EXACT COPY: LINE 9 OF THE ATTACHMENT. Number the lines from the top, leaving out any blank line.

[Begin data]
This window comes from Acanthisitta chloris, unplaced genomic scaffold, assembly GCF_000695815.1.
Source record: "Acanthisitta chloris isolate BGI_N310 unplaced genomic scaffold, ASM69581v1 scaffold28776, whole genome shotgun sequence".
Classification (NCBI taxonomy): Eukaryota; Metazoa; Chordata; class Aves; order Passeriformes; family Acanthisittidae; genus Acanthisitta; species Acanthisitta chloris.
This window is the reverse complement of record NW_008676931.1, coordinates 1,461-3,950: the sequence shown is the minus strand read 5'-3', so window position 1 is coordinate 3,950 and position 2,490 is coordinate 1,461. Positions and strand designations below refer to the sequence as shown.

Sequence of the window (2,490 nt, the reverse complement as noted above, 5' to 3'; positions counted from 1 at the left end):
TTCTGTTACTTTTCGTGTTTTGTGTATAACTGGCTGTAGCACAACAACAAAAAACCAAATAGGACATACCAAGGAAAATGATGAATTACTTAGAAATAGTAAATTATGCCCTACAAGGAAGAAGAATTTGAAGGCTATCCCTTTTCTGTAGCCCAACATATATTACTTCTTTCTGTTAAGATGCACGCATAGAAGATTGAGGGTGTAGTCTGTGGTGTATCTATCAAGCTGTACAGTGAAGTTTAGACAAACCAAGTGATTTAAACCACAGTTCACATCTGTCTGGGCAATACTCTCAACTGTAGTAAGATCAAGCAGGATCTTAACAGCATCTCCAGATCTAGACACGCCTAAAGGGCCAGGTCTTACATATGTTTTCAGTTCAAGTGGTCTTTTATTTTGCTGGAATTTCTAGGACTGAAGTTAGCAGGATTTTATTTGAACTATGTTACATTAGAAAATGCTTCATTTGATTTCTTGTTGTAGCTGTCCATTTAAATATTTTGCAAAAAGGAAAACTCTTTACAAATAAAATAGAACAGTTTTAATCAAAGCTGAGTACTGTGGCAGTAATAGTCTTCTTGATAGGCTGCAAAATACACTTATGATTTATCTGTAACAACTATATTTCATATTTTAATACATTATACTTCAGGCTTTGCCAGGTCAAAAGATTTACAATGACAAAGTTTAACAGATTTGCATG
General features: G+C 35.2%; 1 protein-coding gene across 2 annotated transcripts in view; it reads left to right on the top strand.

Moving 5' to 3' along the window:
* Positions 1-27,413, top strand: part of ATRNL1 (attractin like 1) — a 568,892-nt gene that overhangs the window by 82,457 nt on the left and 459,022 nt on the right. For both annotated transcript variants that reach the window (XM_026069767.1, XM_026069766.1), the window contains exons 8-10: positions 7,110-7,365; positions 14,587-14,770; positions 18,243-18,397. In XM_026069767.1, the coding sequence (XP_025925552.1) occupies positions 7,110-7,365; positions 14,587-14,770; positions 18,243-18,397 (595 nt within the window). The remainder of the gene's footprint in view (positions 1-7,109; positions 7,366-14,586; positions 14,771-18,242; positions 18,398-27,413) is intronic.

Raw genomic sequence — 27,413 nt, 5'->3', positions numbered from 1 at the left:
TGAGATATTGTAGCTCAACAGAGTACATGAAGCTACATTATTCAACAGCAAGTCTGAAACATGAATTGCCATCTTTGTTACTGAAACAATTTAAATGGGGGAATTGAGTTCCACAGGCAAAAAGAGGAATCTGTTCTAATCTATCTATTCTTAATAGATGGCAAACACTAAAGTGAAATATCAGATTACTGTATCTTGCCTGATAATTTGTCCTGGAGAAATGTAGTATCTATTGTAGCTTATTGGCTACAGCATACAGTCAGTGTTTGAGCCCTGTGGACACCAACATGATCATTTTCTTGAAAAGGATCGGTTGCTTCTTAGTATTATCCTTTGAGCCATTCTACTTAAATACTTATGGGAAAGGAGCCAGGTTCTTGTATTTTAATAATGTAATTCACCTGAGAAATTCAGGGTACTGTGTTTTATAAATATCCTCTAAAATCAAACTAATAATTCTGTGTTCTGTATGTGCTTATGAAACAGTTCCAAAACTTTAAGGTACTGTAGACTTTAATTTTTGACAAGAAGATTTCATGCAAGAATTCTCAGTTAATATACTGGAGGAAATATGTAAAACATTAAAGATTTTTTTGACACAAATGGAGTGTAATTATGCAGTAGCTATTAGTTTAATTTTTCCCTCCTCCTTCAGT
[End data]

* Positions 1-27,413, top strand: part of ATRNL1 (attractin like 1) — a 568,892-nt gene that overhangs the window by 82,457 nt on the left and 459,022 nt on the right. For both annotated transcript variants that reach the window (XM_026069767.1, XM_026069766.1), the window contains exons 8-10: positions 7,110-7,365; positions 14,587-14,770; positions 18,243-18,397. In XM_026069767.1, the coding sequence (XP_025925552.1) occupies positions 7,110-7,365; positions 14,587-14,770; positions 18,243-18,397 (595 nt within the window). The remainder of the gene's footprint in view (positions 1-7,109; positions 7,366-14,586; positions 14,771-18,242; positions 18,398-27,413) is intronic.